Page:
At the end of March 2012, Syria's major opposition groups gathered in Istanbul to work out a coordinated strategy to overthrow the Ba'th Party-led regime of President Bashshar al-Asad.
Despite the obvious importance of the meeting—Russian President Dmitry Medvedev presciently called it the last chance to avert a prolonged and bloody civil war—opponents of the Ba'thi order remained deeply divided. Much of the internal friction grew out of deep-seated mistrust and animosity between Islamists (groups whose political platform calls for government policy to rest on the tenets of Islam) and non-Islamists (ones whose political ideology is not built on overtly religious principles).
Important constituencies of the umbrella opposition group, the Syrian National Council (SNC), are staunch non-Islamists. Two weeks before the March conference, prominent civil rights activists resigned from the SNC, charging that it had fallen under the control of Syria's primary Islamist organization, the Muslim Brothers (also known as the Muslim Brotherhood).
Representatives of the country's Kurdish population walked out of the Istanbul meeting as well, complaining that the SNC had no intention of setting up a secular state that would give Kurds adequate political and cultural autonomy.
In the days leading up to the Istanbul congress, the Muslim Brothers released a revised Covenant of National Honor, which laid out a "new social contract" that promised to "protect the fundamental rights of individuals and groups from any abuse or excesses, and ensure equitable representation of all components of society."
The Covenant envisaged the establishment of a republican parliamentary system of government, in which members of parliament would be selected through popular elections. It advocated a separation of powers among the executive, legislature and judiciary, and stipulated that the rights of citizens would be "endorsed by heavenly religions and international conventions."
Some of these democratic elements were discernible in the platform that the SNC drew up during the March meeting. But the rhetoric of SNC Chairman Burhan Ghalioun's closing address, which called on delegates to take a formal oath in support of the proposed Transitional Authority in Syria, evoked the medieval Islamic ceremony of swearing public allegiance to the ruler (bay'ah).
Liberal activists associated with a rival opposition camp, the National Coordinating Committee, protested that the SNC had pandered to the United States and Europe while abandoning the fighters on the ground. At the same time, dissident members of the Free Officers Movement pulled away from the SNC-affiliated Free Syrian Army (FSA), pointing to the inordinate influence that the Muslim Brotherhood exerts over SNC policy.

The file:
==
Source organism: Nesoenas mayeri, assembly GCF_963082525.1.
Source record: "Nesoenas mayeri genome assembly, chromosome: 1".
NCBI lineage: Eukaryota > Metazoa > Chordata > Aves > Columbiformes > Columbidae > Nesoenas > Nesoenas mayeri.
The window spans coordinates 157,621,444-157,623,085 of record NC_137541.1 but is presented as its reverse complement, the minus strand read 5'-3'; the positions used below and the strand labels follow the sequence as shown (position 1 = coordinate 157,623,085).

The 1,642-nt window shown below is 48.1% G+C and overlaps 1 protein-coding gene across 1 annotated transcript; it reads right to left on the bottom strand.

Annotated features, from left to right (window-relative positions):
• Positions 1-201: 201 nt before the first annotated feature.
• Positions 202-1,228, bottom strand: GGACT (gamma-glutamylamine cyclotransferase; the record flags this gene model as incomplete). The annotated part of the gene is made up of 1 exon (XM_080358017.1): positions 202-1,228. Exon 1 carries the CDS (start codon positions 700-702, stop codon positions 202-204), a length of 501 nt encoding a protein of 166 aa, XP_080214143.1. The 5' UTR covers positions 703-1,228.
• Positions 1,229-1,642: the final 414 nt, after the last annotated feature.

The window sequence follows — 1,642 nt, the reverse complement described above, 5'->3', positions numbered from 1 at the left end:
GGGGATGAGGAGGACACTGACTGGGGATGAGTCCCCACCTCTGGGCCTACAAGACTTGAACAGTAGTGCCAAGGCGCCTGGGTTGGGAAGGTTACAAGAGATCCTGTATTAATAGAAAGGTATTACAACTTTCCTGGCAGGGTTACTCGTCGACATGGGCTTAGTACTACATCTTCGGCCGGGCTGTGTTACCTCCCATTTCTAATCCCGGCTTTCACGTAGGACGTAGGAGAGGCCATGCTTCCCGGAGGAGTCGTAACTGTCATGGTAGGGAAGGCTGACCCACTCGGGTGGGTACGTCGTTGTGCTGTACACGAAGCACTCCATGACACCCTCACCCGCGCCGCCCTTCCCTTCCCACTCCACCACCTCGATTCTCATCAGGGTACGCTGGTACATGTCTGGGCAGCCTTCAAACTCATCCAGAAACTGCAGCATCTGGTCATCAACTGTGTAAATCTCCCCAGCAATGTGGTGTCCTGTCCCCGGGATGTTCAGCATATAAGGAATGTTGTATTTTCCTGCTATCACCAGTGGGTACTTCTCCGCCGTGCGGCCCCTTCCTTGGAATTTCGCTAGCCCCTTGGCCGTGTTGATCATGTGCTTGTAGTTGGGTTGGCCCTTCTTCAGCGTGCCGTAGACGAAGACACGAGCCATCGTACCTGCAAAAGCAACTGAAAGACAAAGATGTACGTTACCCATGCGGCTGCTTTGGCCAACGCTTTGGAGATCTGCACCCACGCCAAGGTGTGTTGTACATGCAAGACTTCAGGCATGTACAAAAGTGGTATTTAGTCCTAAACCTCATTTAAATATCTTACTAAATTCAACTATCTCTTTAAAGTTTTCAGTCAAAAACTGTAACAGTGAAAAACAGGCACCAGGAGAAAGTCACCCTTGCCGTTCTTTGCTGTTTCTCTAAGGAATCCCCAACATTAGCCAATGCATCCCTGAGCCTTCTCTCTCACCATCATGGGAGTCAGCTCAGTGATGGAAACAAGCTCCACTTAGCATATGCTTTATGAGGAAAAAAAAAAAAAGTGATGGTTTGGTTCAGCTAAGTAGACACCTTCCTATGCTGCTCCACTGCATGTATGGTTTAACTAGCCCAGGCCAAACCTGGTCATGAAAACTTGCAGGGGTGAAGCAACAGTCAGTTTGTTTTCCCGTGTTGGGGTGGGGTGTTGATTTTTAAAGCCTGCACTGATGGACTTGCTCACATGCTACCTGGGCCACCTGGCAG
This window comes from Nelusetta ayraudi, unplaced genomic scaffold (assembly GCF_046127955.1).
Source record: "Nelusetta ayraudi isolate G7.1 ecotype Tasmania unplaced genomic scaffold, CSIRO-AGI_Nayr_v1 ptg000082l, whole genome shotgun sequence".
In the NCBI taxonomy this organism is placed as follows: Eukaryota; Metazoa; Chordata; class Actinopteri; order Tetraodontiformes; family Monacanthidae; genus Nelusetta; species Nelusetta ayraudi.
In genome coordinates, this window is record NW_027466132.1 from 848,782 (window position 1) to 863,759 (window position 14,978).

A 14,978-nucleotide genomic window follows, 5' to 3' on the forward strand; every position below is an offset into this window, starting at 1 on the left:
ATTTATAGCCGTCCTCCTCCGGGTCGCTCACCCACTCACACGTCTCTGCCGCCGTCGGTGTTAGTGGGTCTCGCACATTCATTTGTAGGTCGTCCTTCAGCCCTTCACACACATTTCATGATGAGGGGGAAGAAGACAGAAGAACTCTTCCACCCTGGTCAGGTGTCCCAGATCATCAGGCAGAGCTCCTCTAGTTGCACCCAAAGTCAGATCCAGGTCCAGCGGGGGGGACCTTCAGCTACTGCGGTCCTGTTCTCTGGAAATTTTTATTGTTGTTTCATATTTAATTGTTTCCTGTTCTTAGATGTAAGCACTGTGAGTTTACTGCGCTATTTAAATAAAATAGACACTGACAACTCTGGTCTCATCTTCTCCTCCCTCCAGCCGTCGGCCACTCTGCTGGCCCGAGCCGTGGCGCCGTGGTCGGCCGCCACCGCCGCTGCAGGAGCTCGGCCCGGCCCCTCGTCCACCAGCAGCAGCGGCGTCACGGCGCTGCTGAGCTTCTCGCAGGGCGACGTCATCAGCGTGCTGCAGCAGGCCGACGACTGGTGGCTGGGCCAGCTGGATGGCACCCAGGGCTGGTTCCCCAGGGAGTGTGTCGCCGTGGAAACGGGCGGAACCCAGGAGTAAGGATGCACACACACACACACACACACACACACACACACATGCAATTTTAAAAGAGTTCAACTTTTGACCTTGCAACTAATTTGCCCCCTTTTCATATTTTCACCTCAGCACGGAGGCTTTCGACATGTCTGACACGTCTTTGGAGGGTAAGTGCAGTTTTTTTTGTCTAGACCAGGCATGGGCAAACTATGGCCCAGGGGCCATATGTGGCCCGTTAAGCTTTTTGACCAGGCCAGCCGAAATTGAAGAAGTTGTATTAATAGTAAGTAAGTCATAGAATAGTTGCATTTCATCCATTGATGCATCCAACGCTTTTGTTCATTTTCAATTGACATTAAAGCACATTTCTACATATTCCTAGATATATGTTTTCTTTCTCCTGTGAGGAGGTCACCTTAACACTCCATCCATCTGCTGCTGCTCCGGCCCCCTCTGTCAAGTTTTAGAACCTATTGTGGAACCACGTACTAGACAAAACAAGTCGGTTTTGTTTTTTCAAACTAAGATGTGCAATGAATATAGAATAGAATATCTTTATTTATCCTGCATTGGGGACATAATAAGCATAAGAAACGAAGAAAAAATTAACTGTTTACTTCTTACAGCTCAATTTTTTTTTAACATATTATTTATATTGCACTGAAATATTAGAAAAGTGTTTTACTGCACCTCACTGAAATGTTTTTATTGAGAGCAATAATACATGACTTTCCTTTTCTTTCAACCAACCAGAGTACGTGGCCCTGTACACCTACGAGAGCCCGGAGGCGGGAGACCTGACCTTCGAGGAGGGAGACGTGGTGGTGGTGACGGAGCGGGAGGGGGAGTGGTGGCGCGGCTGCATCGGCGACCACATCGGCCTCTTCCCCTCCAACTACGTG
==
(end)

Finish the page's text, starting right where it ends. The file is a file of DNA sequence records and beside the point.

Nevertheless, the Turkish government welcomed the SNC's platform and pushed for the SNC to be recognized by the international community as the only legitimate representative of the Syrian people.
When the collection of Western and Arab Gulf states known as the Friends of Syria convened in Istanbul on April 1, it endorsed Turkey's position and pledged to step up material and moral support for the SNC and FSA alike. Gulf foreign ministers set up a sizable fund to enable the SNC to distribute regular salaries to FSA troops and construct a tighter command structure.
These foreign measures to fund and support the SNC—and the tactical setbacks suffered later in April by the Syria-based leadership of the uprising, the Local Coordinating Committees—helped strengthen Syria's Islamist organizations in the midst of the current violence and unrest.
Since early in the last century, a variegated Islamist movement—most notably the Muslim Brothers—has played a central role in Syria's politics and society. Today, Islamist political groups remain perhaps the most influential, powerful, and well organized force in Syria's opposition to Bashshar al-Asad. However, the political agenda of the Muslim Brotherhood has changed substantially over the decades, as have relations between the ruling regime and the Brotherhood.
The End of Colonial Rule in Syria and the Beginnings of the Islamist Movement
Throughout the 1920s and 1930s, a variety of nationalist movements struggled against the French-dominated imperial order that was imposed on Syria at the end of World War I.
The leading nationalist party, the National Bloc, consisted of liberal constitutionalists, but during the late 1930s an Islamist current started to gain momentum.
Islamist organizations responded to the severe economic problems facing the country by offering financial assistance and social programs to the general public, filling a vacuum left by the national government.
Well-to-do urban merchants and tradespeople, almost all of whom adhered to the orthodox Sunni interpretation of Islam, set up a variety of civic and benevolent societies. Some of these associations—such as the House of the Elect in Aleppo, the Society of the Bond in Homs and the Young Men's Muslim Association in Damascus—were headed by religious scholars with formal training in Islamic law. Their charity and activism earned the loyalty of many Syrian Muslims.
During World War II, the House of the Elect relocated to Damascus. There it forged links to other Islamist societies and in 1944 rechristened itself the Syrian incarnation of the Muslim Brotherhood, a movement that had originated in Egypt sixteen years earlier.
In 1946, shortly after French imperial authorities pulled out of the country, the Brothers elected prominent religious scholar and activist Mustafa al-Siba'i to be its first General Supervisor.
In its early months, the Muslim Brotherhood called on the National Bloc-led government of newly independent Syria to nurture Islamic morals and ethics, and to refrain from practicing political and economic discrimination—as the French had done—along religious lines.
The organization's early manifestos underscored broad goals of combating popular ignorance, immorality and economic deprivation. The Brothers also pushed for the consolidation of a fully independent and self-sufficient Syria.
These objectives were disseminated through neighborhood schools and periodicals sponsored by the organization, most notably "The Lighthouse," a newspaper published in Aleppo.